Each emission unit is addressed in its own section. Each section includes a brief description of the emission unit and the estimated emissions from the emission unit. Since emission units may vary in capacity and emission rates, the DAQ made several assumptions in determining emission estimates. In certain cases, emission factors were used instead of hourly or annual emission rates.

The BACT analysis for each emission unit includes the five steps in a top-down BACT analysis. The first step identifies control options. DAQ evaluated various resources to identify the various controls and emission rates. These include, but are not limited to, federal regulations, Utah regulations, regulations of other states, RACT/BACT/LAER clearinghouse (RBLC), issued permits, and emission unit vendors.

The second step in the BACT analysis eliminates the technological infeasible controls. The remaining control options are ranked in the third step of the BACT analysis. Combinations of various controls are also included. The fourth step of the BACT analysis evaluates the economic feasibility of the highest ranked option. This evaluation includes energy, environmental, and economic impacts of the control option.

The fifth step in the BACT analysis selects the “best” option. This step also includes the necessary justification to support the DAQ’s decision. The DAQ has included the time it will take for a source to implement the selected control if the control is not already being implemented at the source.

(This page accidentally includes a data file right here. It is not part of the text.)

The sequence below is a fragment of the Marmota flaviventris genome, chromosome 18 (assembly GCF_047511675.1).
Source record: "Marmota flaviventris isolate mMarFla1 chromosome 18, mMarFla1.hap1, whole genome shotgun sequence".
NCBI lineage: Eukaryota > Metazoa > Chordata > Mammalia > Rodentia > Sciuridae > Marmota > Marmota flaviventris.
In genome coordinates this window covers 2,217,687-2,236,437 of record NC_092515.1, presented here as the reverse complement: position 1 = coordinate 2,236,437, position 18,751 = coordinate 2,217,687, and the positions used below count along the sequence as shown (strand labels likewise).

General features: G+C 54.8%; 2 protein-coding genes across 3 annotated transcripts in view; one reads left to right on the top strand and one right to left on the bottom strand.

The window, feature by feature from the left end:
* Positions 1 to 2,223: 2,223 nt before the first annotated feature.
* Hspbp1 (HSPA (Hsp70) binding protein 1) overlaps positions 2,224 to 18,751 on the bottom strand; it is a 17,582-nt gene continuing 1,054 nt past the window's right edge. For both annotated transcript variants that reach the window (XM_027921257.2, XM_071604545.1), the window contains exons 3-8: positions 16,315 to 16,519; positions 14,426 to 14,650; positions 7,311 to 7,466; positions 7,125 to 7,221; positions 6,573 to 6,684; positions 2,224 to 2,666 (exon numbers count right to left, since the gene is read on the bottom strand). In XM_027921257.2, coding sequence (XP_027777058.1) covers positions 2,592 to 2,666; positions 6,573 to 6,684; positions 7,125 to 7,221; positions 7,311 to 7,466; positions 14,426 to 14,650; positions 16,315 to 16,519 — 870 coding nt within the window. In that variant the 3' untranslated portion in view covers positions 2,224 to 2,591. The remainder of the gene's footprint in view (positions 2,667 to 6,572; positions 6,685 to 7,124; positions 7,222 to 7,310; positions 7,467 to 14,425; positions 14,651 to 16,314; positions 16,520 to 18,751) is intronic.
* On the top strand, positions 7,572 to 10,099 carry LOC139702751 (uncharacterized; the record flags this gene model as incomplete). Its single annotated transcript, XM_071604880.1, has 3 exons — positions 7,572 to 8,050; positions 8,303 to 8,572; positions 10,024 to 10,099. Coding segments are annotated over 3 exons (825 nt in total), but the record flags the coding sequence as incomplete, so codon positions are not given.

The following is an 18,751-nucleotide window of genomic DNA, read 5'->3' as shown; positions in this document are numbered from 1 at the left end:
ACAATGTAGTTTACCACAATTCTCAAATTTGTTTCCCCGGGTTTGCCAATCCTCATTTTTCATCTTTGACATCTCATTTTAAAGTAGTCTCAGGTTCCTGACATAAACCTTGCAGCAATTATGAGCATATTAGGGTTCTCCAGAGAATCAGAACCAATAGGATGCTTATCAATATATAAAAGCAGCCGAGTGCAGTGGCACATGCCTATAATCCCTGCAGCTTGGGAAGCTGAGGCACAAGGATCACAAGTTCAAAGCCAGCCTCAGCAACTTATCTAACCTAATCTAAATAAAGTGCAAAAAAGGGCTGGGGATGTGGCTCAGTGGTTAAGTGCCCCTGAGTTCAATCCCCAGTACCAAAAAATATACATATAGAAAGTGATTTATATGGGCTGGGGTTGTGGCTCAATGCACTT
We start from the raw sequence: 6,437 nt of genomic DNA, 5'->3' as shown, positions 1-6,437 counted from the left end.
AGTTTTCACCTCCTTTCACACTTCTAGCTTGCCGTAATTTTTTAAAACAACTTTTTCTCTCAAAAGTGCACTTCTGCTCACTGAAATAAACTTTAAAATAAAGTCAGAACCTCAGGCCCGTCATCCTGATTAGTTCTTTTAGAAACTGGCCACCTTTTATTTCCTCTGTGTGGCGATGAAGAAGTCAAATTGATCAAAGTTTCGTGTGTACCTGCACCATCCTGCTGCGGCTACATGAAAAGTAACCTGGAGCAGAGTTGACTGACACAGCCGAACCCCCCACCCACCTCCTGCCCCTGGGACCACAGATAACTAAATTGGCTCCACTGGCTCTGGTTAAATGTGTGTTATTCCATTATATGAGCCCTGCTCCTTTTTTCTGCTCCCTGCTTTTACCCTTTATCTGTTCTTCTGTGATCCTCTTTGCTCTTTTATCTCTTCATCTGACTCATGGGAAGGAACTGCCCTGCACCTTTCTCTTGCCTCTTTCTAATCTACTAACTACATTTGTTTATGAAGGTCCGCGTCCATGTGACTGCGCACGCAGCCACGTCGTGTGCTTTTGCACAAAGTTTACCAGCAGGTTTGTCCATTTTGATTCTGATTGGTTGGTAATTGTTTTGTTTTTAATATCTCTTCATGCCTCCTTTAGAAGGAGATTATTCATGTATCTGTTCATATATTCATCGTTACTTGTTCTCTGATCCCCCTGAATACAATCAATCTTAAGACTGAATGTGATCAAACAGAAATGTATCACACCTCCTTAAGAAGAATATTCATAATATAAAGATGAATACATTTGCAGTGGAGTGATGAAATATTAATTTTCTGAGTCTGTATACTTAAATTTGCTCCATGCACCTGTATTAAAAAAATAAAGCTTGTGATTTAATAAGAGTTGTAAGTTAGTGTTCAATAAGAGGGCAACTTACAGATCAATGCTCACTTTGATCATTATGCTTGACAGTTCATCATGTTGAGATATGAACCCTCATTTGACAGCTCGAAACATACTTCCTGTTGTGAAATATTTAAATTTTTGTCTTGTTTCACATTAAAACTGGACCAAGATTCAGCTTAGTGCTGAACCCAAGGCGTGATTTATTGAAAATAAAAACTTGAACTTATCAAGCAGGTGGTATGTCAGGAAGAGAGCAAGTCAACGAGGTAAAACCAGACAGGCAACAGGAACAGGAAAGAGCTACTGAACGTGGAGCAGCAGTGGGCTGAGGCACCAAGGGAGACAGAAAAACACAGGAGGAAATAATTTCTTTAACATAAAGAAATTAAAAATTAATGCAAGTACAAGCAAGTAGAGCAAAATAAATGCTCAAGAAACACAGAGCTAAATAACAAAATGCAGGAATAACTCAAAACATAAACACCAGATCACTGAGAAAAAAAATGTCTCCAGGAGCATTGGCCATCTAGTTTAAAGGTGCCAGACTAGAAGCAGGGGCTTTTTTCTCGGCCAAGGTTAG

Area Sources

Area sources are a collection of smaller stationary sources of air pollution that do not reach an emissions threshold of 70 tpy and would be too numerous to otherwise warrant source-specific attention in the SIP. Control strategies that apply to area sources are made applicable through air quality rules that apply to every source within a particular area source category. Examples of area sources include drycleaners, restaurants, homes, and other locations that conduct activities that result in the release of air pollutants. Some of these activities include industrial processes, solvent utilization, waste disposal, and combustion activities.

DAQ developed and reviewed area-source rules for the Moderate SIP to ensure they met RACM requirements. As part of the Serious SIP, the division is reevaluating these rules to ensure they meet BACM requirements and modifying them where appropriate. DAQ will also continue to evaluate the emissions inventory to identify additional area-source categories for which new area-source rules would be appropriate. Any such rules would be required to meet BACM.